Monday: Light but persistent snow during the afternoon and evening. Temperature dropping through much of the afternoon/evening. High 23, Low 4.
Tuesday: Light snow tapers off early, significantly colder. High 8, Low -10.

TWC: Monday: Afternoon snow. High 27, Low 11.
Tuesday: Few snow showers. High 15, Low -4.

AW: Monday: A little snow, significantly colder in evening. High 24, Low 7.
Tuesday: Colder with a little snow. High 9, Low -5.

NWS: Monday: Snow likely, mainly after 11am. High 22, Low 0.
Tuesday: Light snow chances continue. High 7, Low -5.

WB: Monday: Snow expected. High 20, Low 3.
Tuesday: 30% chance of snow, mainly in morning. High 8, Low -6.

WN: Monday: Cloudy with light snow likely. High 21, Low 0.
Tuesday: Mostly cloudy with scattered snow showers. High 9, Low -6.

Here we see a large, scattered cloud system associated with this storm dropping through the Western US. It’s gonna be a chilly couple of days!

pubsat

Off to a cool start

The cooler weather that has been in place across the Midwest this summer filtered its way into Pueblo as July drew to a close and August sprang forth. The typically very warm and dry weather late July and August bring to Pueblo was nowhere to be found. It didn’t even reach 80 this week, and a wave moving out of the Rockies brought in a little bit of rain on Friday. That’s unexpected! Not for our meteorologists, though, who generally did a good job forecasting the cooler temperatures. Accuweather even came in too cool on every forecast point. The Weather Channel was closest to the mark, and despite missing on the precipitation forecast, ended up with the best forecast.
Actuals: Thursday – High 75, Low 59
Friday – .03 inches of rain, High 79, Low 60

Grade: C

Columbus, Georgia to Pueblo, Colorado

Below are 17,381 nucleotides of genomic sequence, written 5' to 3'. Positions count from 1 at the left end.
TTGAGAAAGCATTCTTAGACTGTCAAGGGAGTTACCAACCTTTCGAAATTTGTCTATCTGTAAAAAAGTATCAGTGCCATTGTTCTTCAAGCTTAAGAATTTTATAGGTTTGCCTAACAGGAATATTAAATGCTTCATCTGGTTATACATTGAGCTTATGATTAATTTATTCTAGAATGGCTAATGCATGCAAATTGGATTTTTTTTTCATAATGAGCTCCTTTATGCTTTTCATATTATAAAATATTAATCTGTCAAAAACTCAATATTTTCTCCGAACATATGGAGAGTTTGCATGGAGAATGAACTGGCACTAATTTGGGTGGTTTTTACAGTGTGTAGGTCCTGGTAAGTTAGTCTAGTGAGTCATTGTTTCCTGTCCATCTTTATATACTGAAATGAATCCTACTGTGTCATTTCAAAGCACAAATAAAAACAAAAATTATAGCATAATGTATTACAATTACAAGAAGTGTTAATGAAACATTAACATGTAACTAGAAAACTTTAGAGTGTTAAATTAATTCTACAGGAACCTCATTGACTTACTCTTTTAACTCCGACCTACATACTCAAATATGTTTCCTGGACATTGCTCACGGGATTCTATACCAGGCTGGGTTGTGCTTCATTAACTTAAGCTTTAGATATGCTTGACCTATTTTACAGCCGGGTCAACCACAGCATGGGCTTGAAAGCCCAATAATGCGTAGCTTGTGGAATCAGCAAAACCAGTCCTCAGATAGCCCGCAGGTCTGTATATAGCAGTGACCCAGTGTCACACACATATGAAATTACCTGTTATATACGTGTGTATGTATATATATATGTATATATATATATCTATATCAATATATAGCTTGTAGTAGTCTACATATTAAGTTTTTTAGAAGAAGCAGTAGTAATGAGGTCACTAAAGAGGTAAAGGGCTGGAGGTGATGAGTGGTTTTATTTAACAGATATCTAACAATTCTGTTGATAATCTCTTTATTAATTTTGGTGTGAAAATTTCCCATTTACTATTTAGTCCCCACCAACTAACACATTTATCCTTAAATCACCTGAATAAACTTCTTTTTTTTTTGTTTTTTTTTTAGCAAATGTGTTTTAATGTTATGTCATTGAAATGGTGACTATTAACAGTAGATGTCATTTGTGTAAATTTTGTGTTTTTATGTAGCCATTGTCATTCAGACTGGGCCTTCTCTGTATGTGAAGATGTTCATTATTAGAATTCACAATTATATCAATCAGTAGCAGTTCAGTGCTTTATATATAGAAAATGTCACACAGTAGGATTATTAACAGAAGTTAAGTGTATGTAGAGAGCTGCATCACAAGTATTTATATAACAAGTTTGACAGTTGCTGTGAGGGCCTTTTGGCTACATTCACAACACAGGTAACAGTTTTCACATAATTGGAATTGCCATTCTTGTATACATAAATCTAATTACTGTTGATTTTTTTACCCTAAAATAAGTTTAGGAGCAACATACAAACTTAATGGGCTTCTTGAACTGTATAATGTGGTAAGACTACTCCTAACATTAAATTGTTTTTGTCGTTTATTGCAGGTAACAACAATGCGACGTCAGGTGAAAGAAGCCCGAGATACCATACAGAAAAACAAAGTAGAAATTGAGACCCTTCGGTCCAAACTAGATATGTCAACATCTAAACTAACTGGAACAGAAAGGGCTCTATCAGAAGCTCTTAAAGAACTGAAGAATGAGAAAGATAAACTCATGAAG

Time to hit the road, jack, for a 3 day trip across the southern Plains. It’s a 1422.29 mile drive between the two cities, which will be covered at a pace of 63.2mph, which is bogged down by a lack of interstates and some travel through the Ozarks. Still, we will be able to cover 505.7miles a day on Thursday and Friday, with a little bit shorter jaunt to begin the weekend.

DAY ONE (Thursday)
Columbusga
Columbus is in the clear tomorrow with warming temperatures and increasing humidity, but no destabilizing flow. The morning and early afternoon through northern Alabama should be just as peasant, but somewhere in northern Mississippi between Tupelo and Memphis, but closer to Tupelo, a massive blob of rain moving through the Southern Plains tonight will intersect us tomorrow. From that point, it will quickly turn from light to heavy rain, as we will be inundated across Memphis and into Arkansas, where we will stop in North Little Rock for the night.

DAY TWO (Friday)
After a bit of a dreary morning, it won’t take us too long to find the sun, which will break out before we reach Fort Smith. It won’t be as oppressively hot as it can be in the Southern Plains this time of year, but it will be completely sun drenched and wonderful. The day will end in Shamrock, Texas, in the Texas Panhandle.

DAY THREE (Saturday)
We will see some towering clouds to our west pretty much the entire day. The high based, high topped clouds around the Rockies won’t be much of a threat until we get right next to Pueblo, at which point a shower seems pretty darn likely. Don’t worry, but this point, it’s a lot wetter in Columbus than it is in Pueblo.
Pueblo